Phosphopeptide enrichment and MS analysis

TiO2 beads were applied to phosphopeptide enrichment. The bound phosphopeptides were washed out with 50 μl NH4OH and then vacuum freeze-dried. The MS analysis was performed by HPLC and an Thermo Finnigan (San Jose, CA, USA) according to Griffin et al.45.

Database search and bioinformatics

Proteome Discoverer 1.3 and Mascot 2.2 were applied to authenticate proteins and phosphoproteins based on databases combining G. hirsutum, G. raimondii, G. arboreum28,46,47 and the CGI (cotton gene index) database. The Blast2GO suite was used to annotate the protein sequences and mine the resulting annotations (i.e., GO and KEGG pathway analyses). Proteins and phosphoproteins that were differentially expressed were used as bait and their expression changes were mapped onto an interaction network and visualized with Cytoscape 2.8.148. To explore amino acid frequencies around phosphosites, a list of ‘phosphor-13-mers’ were retrieved by applying a BioPerl script. Frequencies of phosphor-13-mer amino acids neighboring the three phosphosites were calculated with the WebLogo program and their motifs were generated using Motif-X49. Correlation coefficients were calculated in JMP (SAS). Alignment analysis of proteins was performed using BioEdit.

qRT-PCR analysis

Real-time PCR amplifications were performed on a CFX Connect real-time PCR system. The cotton constitutive histone 3 gene was used as a reference. To detect each sample, three biological replicates were included.

Western blotting

A total of 10 mg of proteins were separated and transferred onto polyvinylidene difluoride. Filters were blocked for 2 h with blocking buffer and then incubated overnight at 4 °C with monoclonal antibodies raised against PPP1CB (1:1000) or Arabidopsis actin (1:2000). The filters were washed and then incubated with anti-mouse IgG AP-conjugated antibody (1:2000) for 1 h. Protein signals were detected on photographic film.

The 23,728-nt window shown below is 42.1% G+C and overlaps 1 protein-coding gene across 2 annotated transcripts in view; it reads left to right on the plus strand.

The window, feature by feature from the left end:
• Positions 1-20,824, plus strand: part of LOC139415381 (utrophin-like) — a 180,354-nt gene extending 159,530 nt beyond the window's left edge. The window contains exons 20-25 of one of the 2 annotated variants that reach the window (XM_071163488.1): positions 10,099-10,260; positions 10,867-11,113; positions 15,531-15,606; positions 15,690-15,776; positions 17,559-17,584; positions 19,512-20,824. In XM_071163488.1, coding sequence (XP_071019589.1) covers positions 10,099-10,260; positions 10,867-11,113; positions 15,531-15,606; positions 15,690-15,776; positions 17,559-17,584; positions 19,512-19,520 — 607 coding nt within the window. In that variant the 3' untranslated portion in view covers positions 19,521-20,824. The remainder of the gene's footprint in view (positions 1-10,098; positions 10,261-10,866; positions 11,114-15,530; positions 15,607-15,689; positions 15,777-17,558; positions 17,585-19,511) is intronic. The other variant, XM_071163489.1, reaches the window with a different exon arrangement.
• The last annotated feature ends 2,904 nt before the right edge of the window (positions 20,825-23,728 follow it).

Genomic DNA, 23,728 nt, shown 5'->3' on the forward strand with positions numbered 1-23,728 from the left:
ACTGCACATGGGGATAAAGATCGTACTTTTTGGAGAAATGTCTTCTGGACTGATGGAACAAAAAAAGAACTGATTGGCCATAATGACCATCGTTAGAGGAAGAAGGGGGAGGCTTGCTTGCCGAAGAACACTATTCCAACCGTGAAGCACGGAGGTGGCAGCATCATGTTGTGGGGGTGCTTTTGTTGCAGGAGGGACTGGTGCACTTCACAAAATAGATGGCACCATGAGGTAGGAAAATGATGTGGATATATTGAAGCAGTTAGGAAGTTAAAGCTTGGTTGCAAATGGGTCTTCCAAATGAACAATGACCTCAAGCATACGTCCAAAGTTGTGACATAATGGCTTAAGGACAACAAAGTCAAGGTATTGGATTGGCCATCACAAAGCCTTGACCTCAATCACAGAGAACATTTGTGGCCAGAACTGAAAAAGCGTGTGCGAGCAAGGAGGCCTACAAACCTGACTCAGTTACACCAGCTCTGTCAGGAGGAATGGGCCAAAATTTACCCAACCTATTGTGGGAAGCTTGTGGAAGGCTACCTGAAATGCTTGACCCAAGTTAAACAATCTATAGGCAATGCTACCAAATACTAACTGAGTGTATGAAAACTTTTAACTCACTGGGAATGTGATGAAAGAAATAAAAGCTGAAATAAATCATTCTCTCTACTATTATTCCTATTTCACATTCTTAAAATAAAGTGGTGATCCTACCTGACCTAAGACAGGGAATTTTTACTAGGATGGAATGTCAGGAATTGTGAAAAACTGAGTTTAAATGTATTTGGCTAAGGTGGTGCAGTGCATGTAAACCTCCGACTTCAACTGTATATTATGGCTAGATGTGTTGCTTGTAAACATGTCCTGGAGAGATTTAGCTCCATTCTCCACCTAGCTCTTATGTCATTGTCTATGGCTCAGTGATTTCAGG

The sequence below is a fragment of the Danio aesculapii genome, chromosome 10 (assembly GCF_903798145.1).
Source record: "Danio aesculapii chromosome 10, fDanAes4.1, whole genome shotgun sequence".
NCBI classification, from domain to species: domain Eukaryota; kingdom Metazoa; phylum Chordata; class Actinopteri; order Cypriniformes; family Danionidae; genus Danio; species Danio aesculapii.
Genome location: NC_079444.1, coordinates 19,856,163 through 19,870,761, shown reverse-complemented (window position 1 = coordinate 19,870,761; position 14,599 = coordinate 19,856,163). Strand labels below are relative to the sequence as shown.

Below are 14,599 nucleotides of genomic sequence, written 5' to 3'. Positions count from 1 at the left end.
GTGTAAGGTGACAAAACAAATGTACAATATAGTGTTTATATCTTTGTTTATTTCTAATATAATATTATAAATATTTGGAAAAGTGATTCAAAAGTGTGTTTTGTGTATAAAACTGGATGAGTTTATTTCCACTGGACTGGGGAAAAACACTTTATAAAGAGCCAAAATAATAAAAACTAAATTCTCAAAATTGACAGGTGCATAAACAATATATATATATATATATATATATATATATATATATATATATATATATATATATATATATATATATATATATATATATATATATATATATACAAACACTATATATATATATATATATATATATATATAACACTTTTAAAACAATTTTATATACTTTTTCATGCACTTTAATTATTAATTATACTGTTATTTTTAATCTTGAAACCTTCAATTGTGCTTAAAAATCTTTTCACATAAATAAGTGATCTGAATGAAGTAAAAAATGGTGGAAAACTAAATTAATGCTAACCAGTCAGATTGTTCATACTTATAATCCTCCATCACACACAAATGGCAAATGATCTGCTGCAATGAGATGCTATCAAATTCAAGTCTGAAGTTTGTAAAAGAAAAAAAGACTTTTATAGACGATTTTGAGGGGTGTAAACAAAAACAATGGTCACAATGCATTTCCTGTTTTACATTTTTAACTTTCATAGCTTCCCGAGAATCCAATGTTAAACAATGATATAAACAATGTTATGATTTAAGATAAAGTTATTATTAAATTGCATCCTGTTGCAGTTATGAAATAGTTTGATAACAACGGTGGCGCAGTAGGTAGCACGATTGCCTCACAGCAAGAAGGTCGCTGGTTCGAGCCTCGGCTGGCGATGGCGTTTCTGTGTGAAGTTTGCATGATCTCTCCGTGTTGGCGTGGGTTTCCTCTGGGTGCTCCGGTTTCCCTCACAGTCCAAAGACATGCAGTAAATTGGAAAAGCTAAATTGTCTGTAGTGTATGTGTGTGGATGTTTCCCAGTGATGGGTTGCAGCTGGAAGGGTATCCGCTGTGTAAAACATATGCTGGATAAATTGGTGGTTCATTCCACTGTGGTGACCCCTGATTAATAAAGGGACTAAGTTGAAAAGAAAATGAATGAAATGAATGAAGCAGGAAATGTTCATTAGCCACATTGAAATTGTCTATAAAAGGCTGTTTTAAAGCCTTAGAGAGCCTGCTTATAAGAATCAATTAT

Enzymatic metabolite assays

Fatty acid analysis

Fatty acids in ovules were extracted and digested as described by Browse et al.50. Samples were analyzed by gas chromatography (Agilent Technologies, Massy, France) with three biological repeats.

ADH assay

As described by Moreno and Pares51, ADH catalyzes a reaction involving NAD and ethanol as substrates, with reduced NADH displaying a strong absorption peak at 340 nm. Reaction mixtures for the alcohol dehydrogenase assay contained 3.2% (v/v) ethanol, 0.3 mM sodium phosphate, 7.5 mM β-NAD, 0.003% (w/v) bovine serum albumin, 22 mM sodium pyrophosphate and 0.1 unit of ADH.

G6PD assay

When oxidizing glucose-6-phosphate, G6PD reduces NADP to NADPH. G6PD activity was determined from the change in 340 nm absorbance as described by Tabata et al.52.

PEPC assay

PEPC catalyzes the reaction of HCO3 with phosphoenolpyruvate to produce oxalacetate. The decrease in absorbance at 340 nm is directly proportional to the amount of resulting NADH that can be oxidized to NAD+ in the presence of malate dehydrogenase. Enzyme activity was determined by monitoring NADH oxidation at 340 nm according to Iglesias and Andreo53.

Peroxidase assay

Peroxidase activity was determined spectrophotometrically at 470 nm according to its ability to oxidize guaiacol. Reaction mixtures were composed of 0.3 mM H2O2, 33 mM guaiacol and 100 mM citric acid/potassium phosphate buffer (pH 5.0). Horseradish peroxidase was used as a standard enzyme.

Flavonoid content estimation

Conjugated flavonoid content was measured using acid-hydrolyzed extracts of cotton ovules. Aluminum chloride red complexation was measured colorimetrically at 502 nm54.